Your Winter Home Checklist
We all know that winter is always here or it's coming, and so we should all be preparing our homes for the cold weather while the warm sun still shines. To save yourself time, consider following this advice on what you should do around the house to make sure you are ready for winter.
Have your furnace professionally serviced. That includes cleaning and checking the supply lines, furnace ducts, filters, and thermostats. If you have a fireplace, have your chimney cleaned to remove any creosote buildup. Also, have your fireplace damper checked to be sure it is opening and closing properly. Purchase or chop a supply of firewood and store it outside, away from your home's foundation.?
Check the glass in your windows and doors. If any of it is cracked or broken, replace it before the cold weather gets here. Don't forget your basement windows as well. Examine the caulking around your doors and windows. Remove any cracked or peeling caulking and install fresh new caulking while the weather is warm enough to complete the job.?
Add weather stripping around the edges of doors and windows to prevent cold drafts from breaching the seal during the winter. Clean leaves and debris from your gutters so that rain and melting snow won't freeze, causing them to burst and pull right off your house.?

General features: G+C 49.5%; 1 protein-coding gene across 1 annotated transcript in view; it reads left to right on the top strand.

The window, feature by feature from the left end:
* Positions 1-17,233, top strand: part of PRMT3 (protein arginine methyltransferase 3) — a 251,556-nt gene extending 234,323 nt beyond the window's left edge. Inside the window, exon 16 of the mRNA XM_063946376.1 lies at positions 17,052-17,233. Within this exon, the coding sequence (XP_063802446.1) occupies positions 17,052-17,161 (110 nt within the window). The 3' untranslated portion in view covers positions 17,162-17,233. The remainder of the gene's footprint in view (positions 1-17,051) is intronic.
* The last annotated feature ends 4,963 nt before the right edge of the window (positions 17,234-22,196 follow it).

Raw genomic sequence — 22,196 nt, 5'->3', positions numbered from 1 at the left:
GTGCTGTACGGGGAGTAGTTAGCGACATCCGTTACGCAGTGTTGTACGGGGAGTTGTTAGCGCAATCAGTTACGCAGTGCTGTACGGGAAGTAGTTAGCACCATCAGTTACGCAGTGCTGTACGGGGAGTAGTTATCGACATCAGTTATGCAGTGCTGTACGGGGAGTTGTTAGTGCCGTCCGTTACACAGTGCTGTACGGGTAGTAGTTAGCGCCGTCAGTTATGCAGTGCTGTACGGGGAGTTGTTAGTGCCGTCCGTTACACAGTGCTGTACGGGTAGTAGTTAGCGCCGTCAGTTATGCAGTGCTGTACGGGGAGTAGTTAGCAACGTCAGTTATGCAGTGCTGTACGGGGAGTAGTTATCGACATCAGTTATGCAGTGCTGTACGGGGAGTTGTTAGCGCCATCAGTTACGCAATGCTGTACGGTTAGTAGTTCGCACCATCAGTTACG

Trim any tree branches that are overhanging your roof as well as those that are close to electric and utility wires. Close the water supply to your outside taps and drain the water supply lines leading to them. Drain all of your hoses and store them in your shed or garage. If you have a lawn or garden sprinkler system, be sure to both drain it and blow out the lines.?
Check to be sure that your handrails and walkways are in good condition. If they need work, now's the time to repair them. Do not wait until the cold weather arrives.?
Drain the gas from your lawnmower and any other engines that won't be used until next spring. Getting the gas out of the engine will prevent old gas from gumming up the carburetors, making the engines easier to start next spring. Ensure that your snow blower will start and have it serviced if there is a problem. Make sure that your snow shovel is in good repair. Replace it if it's not. It's also a good idea to spray your snow shovels with WD-40 or cooking spray to prevent snow from sticking when you're shoveling.?
Plant your spring bulbs and dig up any bulbs (such as dahlias) that won't survive in the cold. Buy some bags of salt, ice melt, or sand so you can avoid the mad rush when that first snowfall arrives.? Test your smoke and carbon monoxide detectors to be sure they're working properly. Install fresh batteries. Gather the phone numbers of your utility companies as well as your furnace technician. Store them near your telephone or tape them inside your phone book.?
Be prepared for emergencies. Purchase a supply of bottled water, nonperishable food, a flashlight, batteries, candles, matches (a lighter also works), warm clothes, blankets, a portable radio, and a camp stove for cooking. Consider purchasing a backup generator so your home will be able to function even without utility power.